One good thing to come out of this discussion around book review and banning is that the public is certainly more aware of current policies on instructional materials. The first delegate, a Moms for Liberty group member, said that she wasn’t aware of a review process currently in place. She followed up with several other things criticizing those policies and even admitted that she never thought to vet her child's books because librarians should have done it instead. This just sounds like an indirect way of admitting that you aren’t entirely aware of your child’s reading materials. In 5th grade, I started reading many young adult fantasy novels (like Divergent, The Mortal Instruments, Percy Jackson, and The Hunger Games, to name a few), and my mom was always aware of the books that I carried with me and the content that they contained. This being said, I was a mature child, and I was ready for that kind of material. It was up to my mom to personally review those books that I brought home from school and understand my maturity level to ensure I was ready for that kind of content, just as it is every other parent's job for their child.
The next speaker was a member of Mom’s for Social Justice and was an interesting contrast to the prior speaker. This woman passionately spoke about the importance of intellectual freedom and made several excellent points about context, “greater dramatic narrative[s],” and librarian’s professionalism. Her points effectively deconstructed the previous speaker's argument. Following her was a Reverend, who began his speech with a shocking introduction about how Oedipus should be banned immediately for the role that he embodies. I was baffled when I watched this because I genuinely could not tell if he was being serious. I eventually realized that he made this ridiculous point to highlight the absurdity of the situation revolving around the books. He brought attention to the necessity of engaging students in challenging discussions and exposing them to mature content. Especially considering internet accessibility, it is foolish to assume that students won’t be exposed to those challenging topics elsewhere, and parents can’t shield them from this forever.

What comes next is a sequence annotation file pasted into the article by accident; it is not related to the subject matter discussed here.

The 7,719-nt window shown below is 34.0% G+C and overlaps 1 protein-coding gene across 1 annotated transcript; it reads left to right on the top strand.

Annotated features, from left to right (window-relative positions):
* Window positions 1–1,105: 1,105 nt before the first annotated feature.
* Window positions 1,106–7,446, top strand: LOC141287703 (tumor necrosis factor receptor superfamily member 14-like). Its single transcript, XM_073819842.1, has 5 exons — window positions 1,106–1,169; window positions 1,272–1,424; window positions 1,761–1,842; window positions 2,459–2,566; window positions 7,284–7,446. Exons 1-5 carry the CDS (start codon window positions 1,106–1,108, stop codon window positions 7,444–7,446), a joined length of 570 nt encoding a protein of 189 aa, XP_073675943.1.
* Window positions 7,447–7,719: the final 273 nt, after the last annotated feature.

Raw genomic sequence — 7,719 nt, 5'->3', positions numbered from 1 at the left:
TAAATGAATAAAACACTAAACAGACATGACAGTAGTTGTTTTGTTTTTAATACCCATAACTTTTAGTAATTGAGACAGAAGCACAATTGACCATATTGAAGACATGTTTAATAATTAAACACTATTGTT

Delegations Regarding Bullying and Mental Health (Liliana):
There needs to be a better and more efficient way to stop bullying in Hamilton County Schools. An extreme amount of bullying is happening in schools, and most of the time, the county is not doing anything about it.Victims experience a toll on their social, physical, emotional, and/or academic well-being.
Bullying happens around us one way or another. There are multiple types of bullying, like verbal, social, physical, and cyberbullying, and some go unnoticed by parents, teachers, administrators, and principals. In movies and tv shows, when the setting is a high school, the primary or side character usually experiences some type of bullying. While in school, I have experienced bullying, whether it be gossiping, calling names, pushing, or fighting. It has been normalized to experience bullying in school, especially since I’ve transitioned into high school.